Photo by Nancy Nobody on

The short answer:  Those feeding diets labeled as “grain-free” should consider their dog might be at risk for heart disease.    Also consider a change if your dog is fed a “boutique brand” which I define as novel ingredients with no specific medical reason, and usually from food that was not subject to feeding trials.

Other highlights:   There is no suggestion that dogs specifically “need” to eat certain grains.  There is however a growing correlation with heart disease and grain-free diets and possibly with exotic-ingredient diets.  While the specifics of that are studied and explored it would be best to avoid them altogether.  There is no documented benefit of feeding “grain free” dog food.

Also see: Article from Lisa Freeman, nutritionist “A Broken Heart”

More explanation:  Cardiologists began to notice increasing heart disease, specifically dilated cardiomyopathy,  in breeds that are not normally prone to this condition.  They then further noticed that many of these dogs are on diets labeled as being grain-free.    The FDA and cardiologists, along with nutritionists and laboratories. are further exploring this correlation in trying to find the underlying cause.   Some of the dogs with this cardiomyopathy are deficient in the amino acid taurine.

Taurine is an important amino acid (building block of proteins).   Dogs normally can make their own taurine; it should not need to be supplemented.   But they do require other nutrients to be able to synthesize taurine.  Thus, the theory is that some component or combination in some grain-free diets may be interfering with taurine production OR perhaps not containing enough of the quality proteins to allow the dog to make its own taurine.  One suspicion is that a high pea, legume, or potato content can be a culprit.  It is too early, however, to verify the specifics.

Why did grain free become popular to begin with?  I can’t say for certain.  It appears to me it may be because we as a society have came to realize we were eating a lot of carbohydrates, especially grain products .  Some folks decided to cut back on grains or are perhaps even sensitive to them.  The idea of “grain free” for a dog sounded premium and attractive.  These owners did nothing wrong; they were trying to do the best thing for their pet.

I will add that in my medical and nutritional experience, I have learned to be suspicious of the “latest and greatest”.  When a new product comes out for pets, I don’t usually stock it in my clinic.  I wait a few years, unless this product presents something that meets an immediate and unfulfilled need.  Products are tested before they come to market, but not all foods are.  Even amongst companies that do feeding trials, that is limited to a certain number of dogs.  Sometimes only after hundreds or thousands of animals receive the same product, do we fully discover the ramifications.   Thus I think we should also resist diets built on ingredients we have less experience with, as is common with some of the so-called boutique brands.  So far, the offending diets have all came from companies that do not have research centers or employ full-time veterinary nutritionists.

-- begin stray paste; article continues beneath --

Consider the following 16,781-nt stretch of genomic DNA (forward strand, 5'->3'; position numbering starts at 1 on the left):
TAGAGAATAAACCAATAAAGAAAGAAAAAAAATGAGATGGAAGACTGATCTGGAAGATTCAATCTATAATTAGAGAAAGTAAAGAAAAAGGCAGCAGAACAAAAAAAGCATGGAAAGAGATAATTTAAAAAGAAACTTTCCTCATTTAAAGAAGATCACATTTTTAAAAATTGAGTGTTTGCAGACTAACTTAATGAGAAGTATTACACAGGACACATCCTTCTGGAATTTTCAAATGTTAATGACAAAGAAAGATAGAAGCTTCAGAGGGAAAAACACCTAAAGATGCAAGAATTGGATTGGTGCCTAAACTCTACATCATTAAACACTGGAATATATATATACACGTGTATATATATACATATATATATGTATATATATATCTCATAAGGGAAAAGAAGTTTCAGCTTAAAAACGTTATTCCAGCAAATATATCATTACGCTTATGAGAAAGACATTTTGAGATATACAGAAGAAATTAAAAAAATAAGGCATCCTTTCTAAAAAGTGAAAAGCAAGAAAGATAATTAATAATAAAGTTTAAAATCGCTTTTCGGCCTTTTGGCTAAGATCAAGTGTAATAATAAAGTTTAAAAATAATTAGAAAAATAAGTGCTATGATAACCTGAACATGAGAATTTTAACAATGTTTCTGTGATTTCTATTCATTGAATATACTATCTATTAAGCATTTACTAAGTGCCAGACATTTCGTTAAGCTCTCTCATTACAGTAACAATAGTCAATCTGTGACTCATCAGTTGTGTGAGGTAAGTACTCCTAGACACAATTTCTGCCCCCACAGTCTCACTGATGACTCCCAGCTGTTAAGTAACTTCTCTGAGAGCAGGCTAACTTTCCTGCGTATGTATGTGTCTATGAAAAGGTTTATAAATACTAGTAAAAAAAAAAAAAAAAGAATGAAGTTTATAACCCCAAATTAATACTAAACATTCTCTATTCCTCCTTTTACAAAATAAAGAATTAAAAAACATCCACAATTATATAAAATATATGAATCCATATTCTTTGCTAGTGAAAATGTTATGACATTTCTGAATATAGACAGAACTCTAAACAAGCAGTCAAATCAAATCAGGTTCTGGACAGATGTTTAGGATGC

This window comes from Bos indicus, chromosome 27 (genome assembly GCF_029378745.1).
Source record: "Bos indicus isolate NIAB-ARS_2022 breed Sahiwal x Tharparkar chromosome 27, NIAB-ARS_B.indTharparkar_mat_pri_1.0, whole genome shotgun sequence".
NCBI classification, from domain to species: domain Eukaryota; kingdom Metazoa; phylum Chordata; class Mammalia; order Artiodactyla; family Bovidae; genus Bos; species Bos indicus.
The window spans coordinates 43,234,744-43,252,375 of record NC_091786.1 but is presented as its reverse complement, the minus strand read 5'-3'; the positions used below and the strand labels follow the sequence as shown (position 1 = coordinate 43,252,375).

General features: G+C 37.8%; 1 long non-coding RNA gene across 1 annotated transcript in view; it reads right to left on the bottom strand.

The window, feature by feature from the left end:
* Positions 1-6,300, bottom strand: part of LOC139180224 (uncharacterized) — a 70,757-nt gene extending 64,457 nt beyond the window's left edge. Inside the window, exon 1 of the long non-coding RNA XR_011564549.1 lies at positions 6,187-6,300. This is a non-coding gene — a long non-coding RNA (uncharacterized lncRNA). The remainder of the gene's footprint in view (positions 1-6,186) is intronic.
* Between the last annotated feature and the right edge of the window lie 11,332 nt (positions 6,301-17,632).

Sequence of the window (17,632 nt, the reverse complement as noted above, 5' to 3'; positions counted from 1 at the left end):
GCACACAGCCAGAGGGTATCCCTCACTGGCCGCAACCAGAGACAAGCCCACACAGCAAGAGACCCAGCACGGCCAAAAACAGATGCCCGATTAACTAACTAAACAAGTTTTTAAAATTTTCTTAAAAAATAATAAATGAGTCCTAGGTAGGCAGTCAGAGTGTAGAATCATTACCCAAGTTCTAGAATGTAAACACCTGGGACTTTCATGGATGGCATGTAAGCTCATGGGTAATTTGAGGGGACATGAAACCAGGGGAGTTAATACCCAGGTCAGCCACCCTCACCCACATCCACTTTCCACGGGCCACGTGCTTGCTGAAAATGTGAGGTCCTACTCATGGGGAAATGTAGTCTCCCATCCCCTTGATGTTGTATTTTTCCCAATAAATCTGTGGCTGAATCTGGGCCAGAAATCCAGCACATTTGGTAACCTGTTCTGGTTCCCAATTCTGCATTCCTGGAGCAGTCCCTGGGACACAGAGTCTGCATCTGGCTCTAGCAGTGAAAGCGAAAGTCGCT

What should pet owners do if currently feeding a grain-free diet?
-Please call us before you change anything.  We will discuss the possibility of whether or not you may want to do a blood test for taurine.  This blood test can indirectly help determine if your dog’s muscles (and in turn the heart) are taurine-deficient.   If so, careful diagnosis and treatment is warranted.

-Are you worried your pet could already have problems from grain-free food?  So far we only know of dilated cardiomyopathy as being a problem with grain-free diets.  If you think your pet could have any symptoms of heart disease (respiratory, exercise problems, cough) or any other problems please schedule an exam.  It is possible to have blood taurine levels tested and supplemented if needed.  **For dogs with heart disease, do NOT immediately change diet.   It will be important to see if your dog’s taurine levels are low on your current diet to better determine the underlying cause and plan lifetime feeding and supplementation.

-If you are one of our clients and we have seen your pet in the past 6 months for a preventative care exam, give us a call or drop us an email.  We will give you a list of up to 3 foods that we recommend for your dog based on its breed, age, medical history etc.  You may also indicate preferences you have such as “food must be convenient for me to pick up anywhere” or “I think my dog reacts to chicken” etc.  If you want a more detailed discussion, we can of course schedule a nutritional consultation.